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Innovation and IP Rights in the Chilean Copper Mining Sector: The Role of the Mining, Equipment, Technology and Services Firms
Economic Research Working Paper No. 54
This analysis of intellectual property (IP) protection practices among mining equipment, technology and services suppliers (METS) in Chile's copper mining sector adds to a body of literature that has hitherto focused on high-income countries. It is based on data collated from an online survey of resident METS and on semi-structured interviews of executives from mining companies and suppliers, including two universities. The main conclusion is that, although METS appear to be innovative in relation to the mining sector and the economy as a whole, only a few use intellectual property rights (IPRs) to protect their innovations. The main reasons for this finding appear to be the cost and expected complexity of the registration process. Another noteworthy finding is the view that Chile has the requisite legal IPR expertise, but commercial capabilities (expertise in IPR-based innovation management and business plans) are much less developed. In the last section, four case studies of product and process innovation by four mining suppliers add some interesting insights to the analysis.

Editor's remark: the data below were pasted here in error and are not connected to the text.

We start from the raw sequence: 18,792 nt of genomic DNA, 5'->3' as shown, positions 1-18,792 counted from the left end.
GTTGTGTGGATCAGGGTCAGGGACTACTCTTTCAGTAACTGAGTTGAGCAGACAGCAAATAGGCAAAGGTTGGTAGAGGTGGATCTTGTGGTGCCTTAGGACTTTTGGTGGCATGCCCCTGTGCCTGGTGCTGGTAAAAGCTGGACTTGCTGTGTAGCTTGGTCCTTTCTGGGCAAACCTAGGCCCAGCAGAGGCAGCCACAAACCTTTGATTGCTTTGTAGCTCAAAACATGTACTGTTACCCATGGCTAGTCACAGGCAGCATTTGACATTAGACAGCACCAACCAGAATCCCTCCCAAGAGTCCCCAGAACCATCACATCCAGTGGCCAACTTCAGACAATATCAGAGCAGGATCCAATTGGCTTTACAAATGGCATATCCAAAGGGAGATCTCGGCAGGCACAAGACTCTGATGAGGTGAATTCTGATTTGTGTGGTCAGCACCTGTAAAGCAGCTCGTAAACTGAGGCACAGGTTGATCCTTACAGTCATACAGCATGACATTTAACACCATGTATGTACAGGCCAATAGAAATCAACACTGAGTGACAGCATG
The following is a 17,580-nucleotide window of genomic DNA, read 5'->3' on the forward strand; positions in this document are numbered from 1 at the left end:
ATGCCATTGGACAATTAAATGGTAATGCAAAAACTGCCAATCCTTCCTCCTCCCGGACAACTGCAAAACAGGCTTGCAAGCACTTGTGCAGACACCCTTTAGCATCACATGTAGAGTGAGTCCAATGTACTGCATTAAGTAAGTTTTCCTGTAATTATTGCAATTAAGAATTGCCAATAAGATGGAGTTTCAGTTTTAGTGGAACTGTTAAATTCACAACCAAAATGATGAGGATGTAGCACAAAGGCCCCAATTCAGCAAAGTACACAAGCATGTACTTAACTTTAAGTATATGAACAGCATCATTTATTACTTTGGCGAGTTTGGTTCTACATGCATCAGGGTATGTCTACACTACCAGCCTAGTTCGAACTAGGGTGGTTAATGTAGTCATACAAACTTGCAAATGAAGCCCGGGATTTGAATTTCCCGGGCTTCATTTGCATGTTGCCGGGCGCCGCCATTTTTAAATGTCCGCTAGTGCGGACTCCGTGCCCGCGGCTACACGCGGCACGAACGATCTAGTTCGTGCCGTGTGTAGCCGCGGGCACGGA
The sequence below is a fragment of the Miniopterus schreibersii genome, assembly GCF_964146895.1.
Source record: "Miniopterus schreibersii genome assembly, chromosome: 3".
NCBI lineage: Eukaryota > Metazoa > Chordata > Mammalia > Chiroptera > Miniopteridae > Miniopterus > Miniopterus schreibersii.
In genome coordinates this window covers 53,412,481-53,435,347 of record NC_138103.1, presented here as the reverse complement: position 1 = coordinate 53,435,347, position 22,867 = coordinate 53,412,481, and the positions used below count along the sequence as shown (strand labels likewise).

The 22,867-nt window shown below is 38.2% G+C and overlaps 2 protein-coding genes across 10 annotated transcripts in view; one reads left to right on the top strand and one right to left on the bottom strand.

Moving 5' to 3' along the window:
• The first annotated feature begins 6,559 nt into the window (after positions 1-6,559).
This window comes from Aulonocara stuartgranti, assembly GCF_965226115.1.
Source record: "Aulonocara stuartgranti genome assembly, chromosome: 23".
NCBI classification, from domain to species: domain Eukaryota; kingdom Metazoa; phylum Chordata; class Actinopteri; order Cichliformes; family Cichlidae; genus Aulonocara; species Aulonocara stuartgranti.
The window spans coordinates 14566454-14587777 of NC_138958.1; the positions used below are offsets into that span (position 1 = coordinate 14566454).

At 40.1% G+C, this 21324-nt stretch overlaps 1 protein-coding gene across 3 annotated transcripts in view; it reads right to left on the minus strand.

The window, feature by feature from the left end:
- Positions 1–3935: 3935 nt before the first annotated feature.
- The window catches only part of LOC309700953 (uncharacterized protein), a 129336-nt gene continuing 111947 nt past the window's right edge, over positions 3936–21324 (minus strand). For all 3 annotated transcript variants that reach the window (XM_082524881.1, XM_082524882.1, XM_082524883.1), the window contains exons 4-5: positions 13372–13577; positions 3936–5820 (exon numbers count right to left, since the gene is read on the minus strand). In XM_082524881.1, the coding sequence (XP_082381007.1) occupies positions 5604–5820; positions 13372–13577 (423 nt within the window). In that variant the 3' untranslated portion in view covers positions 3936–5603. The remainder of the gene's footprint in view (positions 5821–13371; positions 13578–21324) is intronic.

Publication year: 2019
Technology Appropriation and Technology Transfer in the Brazilian Mining Sector
Economic Research Working Paper No. 53
This paper focuses on the competitive dynamics, strategic challenges, technological needs and institutional innovation-promoting arrangements in Brazil's mining sector in order to identify the ways in which mining firms and mining equipment, technology and services suppliers (METS) handle innovation appropriation and technology transfer in the country. As the main sample consisted of resident and non-resident companies, the key technological areas of mining-related patenting in Brazil and the main patent stakeholders have been identified. The analysis of technology transfer among firms and to other mining industry stakeholders, mainly universities, drew on import contracts and highlighted the role played by foreign METS. A case study of Vale S.A., Brazil's largest mining enterprise, has been included, with emphasis on Vale's strategies to mitigate external challenges and to meet technological needs through innovation.